Death and Me. . . We AIN’T friends.

I haven’t really experienced death all that much. My grandmother passed and my guys grandparents. But I did this week. My grandfather passed. I spent most of my life within a stone’s throw of him literally. Blocks away for most of my childhood. Then my guy and I bought our first house we were blocks away. There was just always a special fondness there.

I knew he was sick and I knew the direction it was headed. But my work allowed me to push it off to tell myself there was more time. I knew it got really bad last week. My mom encouraged me to come and see him one last time. I will be honest I refused. I couldn’t see him like that anymore. I knew too much. He wasn’t himself. I know there was judgement out there but the grandpa I remember and loved would never ever want me to see him in the manner he was in even if it was the last time I saw him.

I saw him as I will always remember him at Christmas time. He didn’t have an oxygen tank, or an adult diaper. He was not in pain. He fixed me a huge glass of instant ice tea. I am not a huge fan of instant but it taste good. Somehow he managed to be the one person who made it taste alright. We reminisced as we often have the last few times I saw him. We talked about the few years my guy and I lived down the road. We both knew that time was special.

He taught us things about being a homeowner. And when my guy was off during football or police stuff I would take my lonely self to his house hoping for my grandma’s latest meal. We would sit and talk for hours and eventually I was pregnant and he loved to put his hand on my belly and feel her. We laughed and talked about what she would be, who she would be and he was proud.

But back to that time, we talked about a lot that day. My girls were there playing in toys and he played with them too. Or tried. It was  hard for him even then to breath but he never let that stop him. He wore his signature slippers and Kmart jeans with a white shirt. He joked with me about bring “that” meaning my guy. We laughed some more.

When I announced we had to leave. Before I could get up he was standing next to Kyle and I and he gave us the biggest hug. I rushed and grabbed my camera wanting to grab a picture of him and my grandma with my girls announcing, “You never know when we will get to do this again.” The ironic thing is I got into the car and knew and felt it would be the last picture I would snap. I even said so to my guy.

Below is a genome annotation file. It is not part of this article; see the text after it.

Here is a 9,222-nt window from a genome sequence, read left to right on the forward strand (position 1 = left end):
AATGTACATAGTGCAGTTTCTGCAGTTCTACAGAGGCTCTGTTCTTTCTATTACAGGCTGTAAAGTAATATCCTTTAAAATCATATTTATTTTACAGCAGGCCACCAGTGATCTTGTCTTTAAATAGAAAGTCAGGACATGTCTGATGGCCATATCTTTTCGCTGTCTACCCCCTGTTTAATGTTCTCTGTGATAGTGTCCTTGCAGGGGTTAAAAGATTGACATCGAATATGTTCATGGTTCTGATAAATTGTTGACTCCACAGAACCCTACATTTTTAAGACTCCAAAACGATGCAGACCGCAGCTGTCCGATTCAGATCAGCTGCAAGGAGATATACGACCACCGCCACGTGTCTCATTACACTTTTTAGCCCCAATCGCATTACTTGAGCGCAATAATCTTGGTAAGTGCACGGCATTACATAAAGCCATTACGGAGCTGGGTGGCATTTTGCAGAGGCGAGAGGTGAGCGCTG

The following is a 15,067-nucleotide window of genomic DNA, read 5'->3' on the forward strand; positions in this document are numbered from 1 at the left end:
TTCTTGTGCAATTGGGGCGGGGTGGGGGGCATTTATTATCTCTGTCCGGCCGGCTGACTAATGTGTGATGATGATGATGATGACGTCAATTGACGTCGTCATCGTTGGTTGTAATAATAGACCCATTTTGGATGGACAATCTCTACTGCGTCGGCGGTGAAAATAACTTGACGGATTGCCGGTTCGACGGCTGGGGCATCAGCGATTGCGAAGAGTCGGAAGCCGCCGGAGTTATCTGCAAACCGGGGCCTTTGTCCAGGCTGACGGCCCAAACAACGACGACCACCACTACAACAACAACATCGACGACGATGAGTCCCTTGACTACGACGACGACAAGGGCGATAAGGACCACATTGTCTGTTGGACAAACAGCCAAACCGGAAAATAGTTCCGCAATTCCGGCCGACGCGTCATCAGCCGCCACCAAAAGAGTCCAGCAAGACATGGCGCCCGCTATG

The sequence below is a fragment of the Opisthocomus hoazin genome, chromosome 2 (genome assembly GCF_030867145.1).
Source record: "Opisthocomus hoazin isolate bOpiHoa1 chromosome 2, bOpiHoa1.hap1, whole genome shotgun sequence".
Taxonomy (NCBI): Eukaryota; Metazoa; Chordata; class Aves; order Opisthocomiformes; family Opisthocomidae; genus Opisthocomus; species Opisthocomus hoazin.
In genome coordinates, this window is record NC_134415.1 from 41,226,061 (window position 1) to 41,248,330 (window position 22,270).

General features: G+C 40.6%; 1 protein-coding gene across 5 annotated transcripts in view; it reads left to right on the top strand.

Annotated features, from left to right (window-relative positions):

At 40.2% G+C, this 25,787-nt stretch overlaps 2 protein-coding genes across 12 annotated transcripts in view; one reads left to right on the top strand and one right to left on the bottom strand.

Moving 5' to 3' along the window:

I would be lying if I said I would not have wanted to see him one more time.  That man, he left soon after that Christmas visit. He soon found out his cancer had returned, quickly had surgery and truthfully, has slipped ever since.

So yesterday naturally at the funeral people trickle to see this body, this person, this caricature of a body that was.  And they push me forward or wonder why I won’t walk up. I just can’t and won’t. It isn’t avoiding. It just isn’t my thing. That person isn’t a person anymore in the physical sense.

The sermon by the preacher reiterated my very point and family tried to use that against me to convince me walking up the do and just thing to do and maybe it was for them. By view not all that different. I know he was there yesterday. Not the body and no matter how many times I walked by the casket and looked at this man it wouldn’t ever be my grandpa again.

My grandpa was the one in the car with me pushing me to go. He was the one that gave me the courage to write a special memory that seemed to tie it all together. I so profusely did not want a public display of my grief that I could not read what I wrote and I had someone else do so. My words still echoed just the same. My grandpa kept me there in that second row snuggled in my guys arms. He helped my guy to carry his coffin to its destination. And he kept me walking when I was blind to tears.

With my life and decisions I make I try really hard to make decisions that I know I can live with. Others often don’t understand them or say hurtful things because they don’t agree with them. But that is  because even though I am public here in this space, I am private in my life.

I always welcome others to talk to me about them, not attack me. I walked into that funeral yesterday with only my #1 and I heard more than one person ask me why. The whole way home I cried about the things that were said to me. But I know in reality that no one lives this life. My life. No one knows the hardships that my guy and I face and the decision to have #2 stay home was no different. And maybe some people don’t agree with what we decided, but I welcome others to ask why and I am happy to share.

More than anything I know that I am my grandfathers grand daughter because I did what he would have done and that is proceed how I saw best to proceed. No one else matters. Sure their thoughts hurt, but mostly because they never bother to educate themselves passed them. I know if they did they would understand.

So the day was sad. I am still sad. But I know it will get better.


One thought on “Death and Me. . . We AIN’T friends.

  1. I am so sorry that in your time of grief people said things to hurt you on how you were reacting or any choices you made. You are absolutely right, it’s your life to live! Praying for comfort in the days ahead. I’m here for you if you need anything!

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